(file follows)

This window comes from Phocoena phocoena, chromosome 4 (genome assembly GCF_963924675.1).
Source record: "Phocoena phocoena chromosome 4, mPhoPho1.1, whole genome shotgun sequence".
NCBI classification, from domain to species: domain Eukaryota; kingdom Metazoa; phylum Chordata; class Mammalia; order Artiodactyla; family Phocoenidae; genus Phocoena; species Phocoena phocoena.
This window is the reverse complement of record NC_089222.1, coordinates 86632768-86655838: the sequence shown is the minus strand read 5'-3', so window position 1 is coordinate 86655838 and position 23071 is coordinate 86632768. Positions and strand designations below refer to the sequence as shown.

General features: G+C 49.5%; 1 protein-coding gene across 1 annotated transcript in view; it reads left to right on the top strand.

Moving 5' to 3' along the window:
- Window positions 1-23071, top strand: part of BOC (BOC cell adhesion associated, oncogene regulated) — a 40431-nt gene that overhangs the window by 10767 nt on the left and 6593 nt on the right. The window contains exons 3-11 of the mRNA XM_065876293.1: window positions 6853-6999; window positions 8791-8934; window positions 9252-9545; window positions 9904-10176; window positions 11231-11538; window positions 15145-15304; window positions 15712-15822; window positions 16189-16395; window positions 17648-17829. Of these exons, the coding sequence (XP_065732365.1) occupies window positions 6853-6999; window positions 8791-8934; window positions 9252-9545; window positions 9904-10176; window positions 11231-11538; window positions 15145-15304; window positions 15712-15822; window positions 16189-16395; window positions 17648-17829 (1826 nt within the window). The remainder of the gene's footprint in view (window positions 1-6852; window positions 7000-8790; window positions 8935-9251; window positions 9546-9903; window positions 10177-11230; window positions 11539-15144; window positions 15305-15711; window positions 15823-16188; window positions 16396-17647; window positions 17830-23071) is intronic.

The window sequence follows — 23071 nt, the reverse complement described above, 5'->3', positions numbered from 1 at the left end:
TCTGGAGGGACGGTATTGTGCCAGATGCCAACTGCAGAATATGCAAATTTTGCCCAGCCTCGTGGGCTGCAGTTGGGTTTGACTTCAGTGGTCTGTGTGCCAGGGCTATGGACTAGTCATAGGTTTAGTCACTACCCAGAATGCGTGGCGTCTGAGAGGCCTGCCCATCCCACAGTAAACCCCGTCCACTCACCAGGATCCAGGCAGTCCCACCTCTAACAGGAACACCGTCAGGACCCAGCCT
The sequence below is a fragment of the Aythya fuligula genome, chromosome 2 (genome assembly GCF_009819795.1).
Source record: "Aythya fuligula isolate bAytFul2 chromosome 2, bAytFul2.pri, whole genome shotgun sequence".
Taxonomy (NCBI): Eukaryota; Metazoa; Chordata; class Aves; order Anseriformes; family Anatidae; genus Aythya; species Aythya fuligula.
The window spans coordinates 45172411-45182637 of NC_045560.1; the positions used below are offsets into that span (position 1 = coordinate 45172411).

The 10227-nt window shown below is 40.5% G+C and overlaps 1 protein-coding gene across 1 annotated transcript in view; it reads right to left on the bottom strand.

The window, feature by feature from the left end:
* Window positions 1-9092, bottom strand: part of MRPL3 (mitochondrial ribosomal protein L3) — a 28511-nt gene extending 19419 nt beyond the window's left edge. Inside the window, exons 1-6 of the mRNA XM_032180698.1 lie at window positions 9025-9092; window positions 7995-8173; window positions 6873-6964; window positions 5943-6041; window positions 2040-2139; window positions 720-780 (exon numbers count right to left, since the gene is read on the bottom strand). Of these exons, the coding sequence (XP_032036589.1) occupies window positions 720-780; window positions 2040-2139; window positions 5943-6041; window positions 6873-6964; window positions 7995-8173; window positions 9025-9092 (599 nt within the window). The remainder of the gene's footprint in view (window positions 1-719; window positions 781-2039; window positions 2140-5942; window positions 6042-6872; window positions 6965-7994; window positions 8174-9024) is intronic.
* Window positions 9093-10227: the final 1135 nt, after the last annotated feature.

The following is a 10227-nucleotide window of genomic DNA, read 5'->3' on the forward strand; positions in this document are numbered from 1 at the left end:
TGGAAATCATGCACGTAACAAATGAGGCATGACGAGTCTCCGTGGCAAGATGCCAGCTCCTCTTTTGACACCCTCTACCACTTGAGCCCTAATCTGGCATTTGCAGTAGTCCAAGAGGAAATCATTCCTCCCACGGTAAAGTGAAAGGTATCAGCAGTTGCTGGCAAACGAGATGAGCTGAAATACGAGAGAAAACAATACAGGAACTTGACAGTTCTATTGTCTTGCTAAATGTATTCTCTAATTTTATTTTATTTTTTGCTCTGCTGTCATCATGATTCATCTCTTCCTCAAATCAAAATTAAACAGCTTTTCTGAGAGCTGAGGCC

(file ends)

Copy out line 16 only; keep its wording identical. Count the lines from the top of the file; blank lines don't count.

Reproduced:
* Window positions 1-9092, bottom strand: part of MRPL3 (mitochondrial ribosomal protein L3) — a 28511-nt gene extending 19419 nt beyond the window's left edge. Inside the window, exons 1-6 of the mRNA XM_032180698.1 lie at window positions 9025-9092; window positions 7995-8173; window positions 6873-6964; window positions 5943-6041; window positions 2040-2139; window positions 720-780 (exon numbers count right to left, since the gene is read on the bottom strand). Of these exons, the coding sequence (XP_032036589.1) occupies window positions 720-780; window positions 2040-2139; window positions 5943-6041; window positions 6873-6964; window positions 7995-8173; window positions 9025-9092 (599 nt within the window). The remainder of the gene's footprint in view (window positions 1-719; window positions 781-2039; window positions 2140-5942; window positions 6042-6872; window positions 6965-7994; window positions 8174-9024) is intronic.